3) Plan an adventure. Fond memories of the summer before 1L year can sustain you through a lot of library pain, and a good desktop photo can give you a huge energy boost in November. More importantly, I am told that brilliant legal arguments are often grounded in exposure to reality. This type of exposure can be in short supply while in law school, so grab this last chance to learn about something new in the real world. “Adventure” can encompass travel, volunteering, or working somewhere interesting (ideally, your finances can be enhanced rather than drained). And your classmates will be grateful if you have something interesting to talk about during Orientation.
But don’t overdo it – I made the mistake of grabbing a chance with the US Navy to fight piracy off the coast of Somalia (great photos for the desktop!) but lost out on the chance to settle my debts/kiss folks good-bye as a result. Balance is required – a key lesson for a law student to understand.
In the end, law school will happen – for better or worse. At SLS, it is certainly for the better, but regardless life has a way of working things out. Again, the most important thing you can come into law school with is an appreciation for life’s balances. These months doing something other than worrying about applications are a needed opportunity to practice that balance, because the three years ahead will challenge your balancing skills to the max.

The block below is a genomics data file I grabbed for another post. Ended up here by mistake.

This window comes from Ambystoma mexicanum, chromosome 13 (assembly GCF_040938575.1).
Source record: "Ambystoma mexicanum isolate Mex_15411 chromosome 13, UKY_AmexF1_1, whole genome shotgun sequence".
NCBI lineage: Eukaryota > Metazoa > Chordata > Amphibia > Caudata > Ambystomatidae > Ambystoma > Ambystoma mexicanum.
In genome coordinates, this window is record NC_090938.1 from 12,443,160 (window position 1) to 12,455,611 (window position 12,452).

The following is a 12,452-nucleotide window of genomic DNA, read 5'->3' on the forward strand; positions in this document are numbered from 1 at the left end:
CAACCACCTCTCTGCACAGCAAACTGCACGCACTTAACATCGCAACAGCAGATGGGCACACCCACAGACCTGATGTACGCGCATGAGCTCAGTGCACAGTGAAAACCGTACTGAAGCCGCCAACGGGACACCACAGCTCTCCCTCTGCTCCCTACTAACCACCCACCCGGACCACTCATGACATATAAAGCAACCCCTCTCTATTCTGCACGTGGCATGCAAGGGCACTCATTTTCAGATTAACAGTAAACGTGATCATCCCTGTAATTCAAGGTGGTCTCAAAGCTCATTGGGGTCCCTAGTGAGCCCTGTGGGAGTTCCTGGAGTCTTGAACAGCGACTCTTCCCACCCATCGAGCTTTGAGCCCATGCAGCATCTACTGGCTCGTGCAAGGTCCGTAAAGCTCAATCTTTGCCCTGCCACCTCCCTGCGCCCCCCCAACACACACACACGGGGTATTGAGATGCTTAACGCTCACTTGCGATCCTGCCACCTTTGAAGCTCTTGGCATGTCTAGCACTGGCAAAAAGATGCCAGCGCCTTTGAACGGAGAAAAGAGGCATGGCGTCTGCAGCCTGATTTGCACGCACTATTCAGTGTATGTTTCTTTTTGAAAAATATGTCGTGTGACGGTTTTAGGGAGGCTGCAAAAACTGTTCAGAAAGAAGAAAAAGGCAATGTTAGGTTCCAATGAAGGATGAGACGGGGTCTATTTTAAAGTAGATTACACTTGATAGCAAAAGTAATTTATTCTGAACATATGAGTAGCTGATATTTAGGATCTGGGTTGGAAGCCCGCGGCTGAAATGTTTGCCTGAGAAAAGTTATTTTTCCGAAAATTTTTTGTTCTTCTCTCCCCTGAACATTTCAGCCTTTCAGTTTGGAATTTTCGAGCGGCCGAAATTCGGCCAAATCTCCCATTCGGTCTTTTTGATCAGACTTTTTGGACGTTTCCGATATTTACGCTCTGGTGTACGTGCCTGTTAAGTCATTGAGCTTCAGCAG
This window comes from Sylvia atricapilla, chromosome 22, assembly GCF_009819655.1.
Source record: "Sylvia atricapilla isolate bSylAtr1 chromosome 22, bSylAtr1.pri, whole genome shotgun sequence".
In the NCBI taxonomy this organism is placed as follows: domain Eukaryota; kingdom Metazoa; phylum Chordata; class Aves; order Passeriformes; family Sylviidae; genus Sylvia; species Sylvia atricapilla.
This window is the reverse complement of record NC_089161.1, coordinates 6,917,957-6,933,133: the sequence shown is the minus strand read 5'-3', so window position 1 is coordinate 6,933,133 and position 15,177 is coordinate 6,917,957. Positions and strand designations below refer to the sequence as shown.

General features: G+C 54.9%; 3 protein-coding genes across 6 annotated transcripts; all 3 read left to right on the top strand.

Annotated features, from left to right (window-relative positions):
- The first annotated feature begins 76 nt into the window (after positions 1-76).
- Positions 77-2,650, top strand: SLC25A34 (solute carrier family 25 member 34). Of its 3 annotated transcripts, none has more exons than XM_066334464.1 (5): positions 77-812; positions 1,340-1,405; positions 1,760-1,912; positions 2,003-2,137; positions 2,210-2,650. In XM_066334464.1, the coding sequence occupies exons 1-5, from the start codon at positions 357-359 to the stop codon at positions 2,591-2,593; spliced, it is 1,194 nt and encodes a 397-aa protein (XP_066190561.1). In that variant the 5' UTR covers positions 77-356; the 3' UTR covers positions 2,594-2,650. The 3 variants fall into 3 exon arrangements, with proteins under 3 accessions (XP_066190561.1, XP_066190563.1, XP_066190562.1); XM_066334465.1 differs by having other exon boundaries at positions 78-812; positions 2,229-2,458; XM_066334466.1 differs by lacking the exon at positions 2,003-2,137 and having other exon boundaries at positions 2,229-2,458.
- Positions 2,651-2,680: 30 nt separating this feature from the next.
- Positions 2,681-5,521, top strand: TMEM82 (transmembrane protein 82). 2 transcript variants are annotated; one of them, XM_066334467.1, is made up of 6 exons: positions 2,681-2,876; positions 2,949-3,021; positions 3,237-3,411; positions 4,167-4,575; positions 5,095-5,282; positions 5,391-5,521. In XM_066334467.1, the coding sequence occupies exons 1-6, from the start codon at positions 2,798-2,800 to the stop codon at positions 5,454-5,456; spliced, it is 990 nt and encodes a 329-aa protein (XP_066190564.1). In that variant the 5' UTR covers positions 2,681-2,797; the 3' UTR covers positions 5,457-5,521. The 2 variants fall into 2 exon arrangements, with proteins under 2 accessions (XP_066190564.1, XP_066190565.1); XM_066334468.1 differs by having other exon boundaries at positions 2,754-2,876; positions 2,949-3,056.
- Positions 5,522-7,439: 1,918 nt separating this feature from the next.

As a final note – I did not send in a revised resumé nor did I try to redesign my letters of recommendations. And I definitely did not take the February LSAT. And things worked out pretty well.
In the end, there are just more important things to worry about than bullet alignment on your resumé.
As an example for future classmates, at SLS there are mountain lions on campus. Beware.